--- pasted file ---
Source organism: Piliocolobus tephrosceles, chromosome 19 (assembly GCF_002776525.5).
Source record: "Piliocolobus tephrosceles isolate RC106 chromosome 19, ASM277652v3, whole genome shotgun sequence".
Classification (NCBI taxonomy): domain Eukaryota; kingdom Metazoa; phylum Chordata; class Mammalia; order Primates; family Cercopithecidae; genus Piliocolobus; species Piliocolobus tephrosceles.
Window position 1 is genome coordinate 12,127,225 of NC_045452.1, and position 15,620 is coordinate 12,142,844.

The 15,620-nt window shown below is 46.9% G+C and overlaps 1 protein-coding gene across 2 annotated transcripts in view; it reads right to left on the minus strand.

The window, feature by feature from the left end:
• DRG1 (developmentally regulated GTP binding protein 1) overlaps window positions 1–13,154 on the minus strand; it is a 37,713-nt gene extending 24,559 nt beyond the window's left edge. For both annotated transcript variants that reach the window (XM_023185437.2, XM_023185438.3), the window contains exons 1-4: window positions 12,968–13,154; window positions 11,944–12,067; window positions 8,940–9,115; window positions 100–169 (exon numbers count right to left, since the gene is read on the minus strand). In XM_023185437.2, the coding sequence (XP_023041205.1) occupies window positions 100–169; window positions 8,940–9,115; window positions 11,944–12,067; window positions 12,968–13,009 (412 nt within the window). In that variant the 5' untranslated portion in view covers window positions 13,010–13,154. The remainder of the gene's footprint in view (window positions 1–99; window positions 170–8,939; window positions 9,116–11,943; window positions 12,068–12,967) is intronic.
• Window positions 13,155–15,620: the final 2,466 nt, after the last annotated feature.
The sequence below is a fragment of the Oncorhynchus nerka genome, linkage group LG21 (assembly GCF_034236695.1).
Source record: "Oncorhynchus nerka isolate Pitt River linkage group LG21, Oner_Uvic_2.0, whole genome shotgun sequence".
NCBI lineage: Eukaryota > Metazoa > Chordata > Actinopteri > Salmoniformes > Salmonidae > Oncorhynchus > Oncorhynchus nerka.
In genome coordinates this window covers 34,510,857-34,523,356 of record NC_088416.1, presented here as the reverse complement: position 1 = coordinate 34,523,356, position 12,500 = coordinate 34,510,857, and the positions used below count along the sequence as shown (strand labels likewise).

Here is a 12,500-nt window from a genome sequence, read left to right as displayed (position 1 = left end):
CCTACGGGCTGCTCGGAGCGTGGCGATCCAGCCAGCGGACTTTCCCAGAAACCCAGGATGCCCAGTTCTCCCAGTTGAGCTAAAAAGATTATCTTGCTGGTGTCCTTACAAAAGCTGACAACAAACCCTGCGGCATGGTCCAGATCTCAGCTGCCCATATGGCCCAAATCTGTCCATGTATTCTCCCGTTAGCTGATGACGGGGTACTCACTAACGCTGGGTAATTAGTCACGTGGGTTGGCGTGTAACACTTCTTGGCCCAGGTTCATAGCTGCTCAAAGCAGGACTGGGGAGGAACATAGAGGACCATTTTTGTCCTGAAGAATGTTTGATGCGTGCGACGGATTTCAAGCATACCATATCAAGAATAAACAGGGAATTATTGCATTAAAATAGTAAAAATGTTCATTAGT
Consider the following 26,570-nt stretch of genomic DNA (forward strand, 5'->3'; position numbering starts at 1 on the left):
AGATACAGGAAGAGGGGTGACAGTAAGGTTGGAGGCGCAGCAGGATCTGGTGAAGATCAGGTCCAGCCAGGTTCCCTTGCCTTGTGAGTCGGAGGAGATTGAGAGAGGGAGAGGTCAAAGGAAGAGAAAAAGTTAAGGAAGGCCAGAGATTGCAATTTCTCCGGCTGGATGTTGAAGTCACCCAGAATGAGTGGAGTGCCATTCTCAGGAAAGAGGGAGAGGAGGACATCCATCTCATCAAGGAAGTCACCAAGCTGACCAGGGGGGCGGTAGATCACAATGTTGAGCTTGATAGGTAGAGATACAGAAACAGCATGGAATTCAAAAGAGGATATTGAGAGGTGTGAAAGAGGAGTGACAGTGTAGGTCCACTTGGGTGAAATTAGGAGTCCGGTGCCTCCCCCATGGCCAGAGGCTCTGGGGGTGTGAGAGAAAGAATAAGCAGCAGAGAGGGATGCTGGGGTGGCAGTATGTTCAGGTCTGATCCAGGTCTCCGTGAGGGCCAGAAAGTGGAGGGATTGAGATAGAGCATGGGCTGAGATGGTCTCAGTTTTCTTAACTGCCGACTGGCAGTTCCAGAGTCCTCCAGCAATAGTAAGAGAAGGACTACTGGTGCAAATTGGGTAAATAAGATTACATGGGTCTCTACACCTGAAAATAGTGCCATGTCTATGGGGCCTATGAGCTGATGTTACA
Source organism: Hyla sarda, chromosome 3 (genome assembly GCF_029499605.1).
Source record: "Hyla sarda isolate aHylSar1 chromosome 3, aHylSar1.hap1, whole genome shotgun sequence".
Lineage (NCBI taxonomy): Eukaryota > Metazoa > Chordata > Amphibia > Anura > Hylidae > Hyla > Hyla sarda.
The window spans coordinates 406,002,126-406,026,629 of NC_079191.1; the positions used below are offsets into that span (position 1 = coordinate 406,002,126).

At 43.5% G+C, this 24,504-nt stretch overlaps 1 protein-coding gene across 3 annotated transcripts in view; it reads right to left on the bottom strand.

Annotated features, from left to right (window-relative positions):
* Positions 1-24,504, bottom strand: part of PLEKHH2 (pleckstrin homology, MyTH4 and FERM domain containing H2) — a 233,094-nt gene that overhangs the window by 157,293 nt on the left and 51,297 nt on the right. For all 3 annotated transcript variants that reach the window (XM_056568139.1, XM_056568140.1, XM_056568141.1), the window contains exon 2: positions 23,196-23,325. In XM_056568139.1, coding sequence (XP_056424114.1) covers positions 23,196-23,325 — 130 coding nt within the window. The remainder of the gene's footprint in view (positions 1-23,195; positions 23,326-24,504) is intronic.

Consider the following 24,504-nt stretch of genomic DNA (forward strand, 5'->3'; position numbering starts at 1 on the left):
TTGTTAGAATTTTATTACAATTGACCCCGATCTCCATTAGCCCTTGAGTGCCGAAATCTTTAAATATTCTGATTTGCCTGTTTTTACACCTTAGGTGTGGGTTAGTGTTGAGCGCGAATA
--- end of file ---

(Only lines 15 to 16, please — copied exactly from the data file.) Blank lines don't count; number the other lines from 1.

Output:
Consider the following 26,570-nt stretch of genomic DNA (forward strand, 5'->3'; position numbering starts at 1 on the left):
AGATACAGGAAGAGGGGTGACAGTAAGGTTGGAGGCGCAGCAGGATCTGGTGAAGATCAGGTCCAGCCAGGTTCCCTTGCCTTGTGAGTCGGAGGAGATTGAGAGAGGGAGAGGTCAAAGGAAGAGAAAAAGTTAAGGAAGGCCAGAGATTGCAATTTCTCCGGCTGGATGTTGAAGTCACCCAGAATGAGTGGAGTGCCATTCTCAGGAAAGAGGGAGAGGAGGACATCCATCTCATCAAGGAAGTCACCAAGCTGACCAGGGGGGCGGTAGATCACAATGTTGAGCTTGATAGGTAGAGATACAGAAACAGCATGGAATTCAAAAGAGGATATTGAGAGGTGTGAAAGAGGAGTGACAGTGTAGGTCCACTTGGGTGAAATTAGGAGTCCGGTGCCTCCCCCATGGCCAGAGGCTCTGGGGGTGTGAGAGAAAGAATAAGCAGCAGAGAGGGATGCTGGGGTGGCAGTATGTTCAGGTCTGATCCAGGTCTCCGTGAGGGCCAGAAAGTGGAGGGATTGAGATAGAGCATGGGCTGAGATGGTCTCAGTTTTCTTAACTGCCGACTGGCAGTTCCAGAGTCCTCCAGCAATAGTAAGAGAAGGACTACTGGTGCAAATTGGGTAAATAAGATTACATGGGTCTCTACACCTGAAAATAGTGCCATGTCTATGGGGCCTATGAGCTGATGTTACA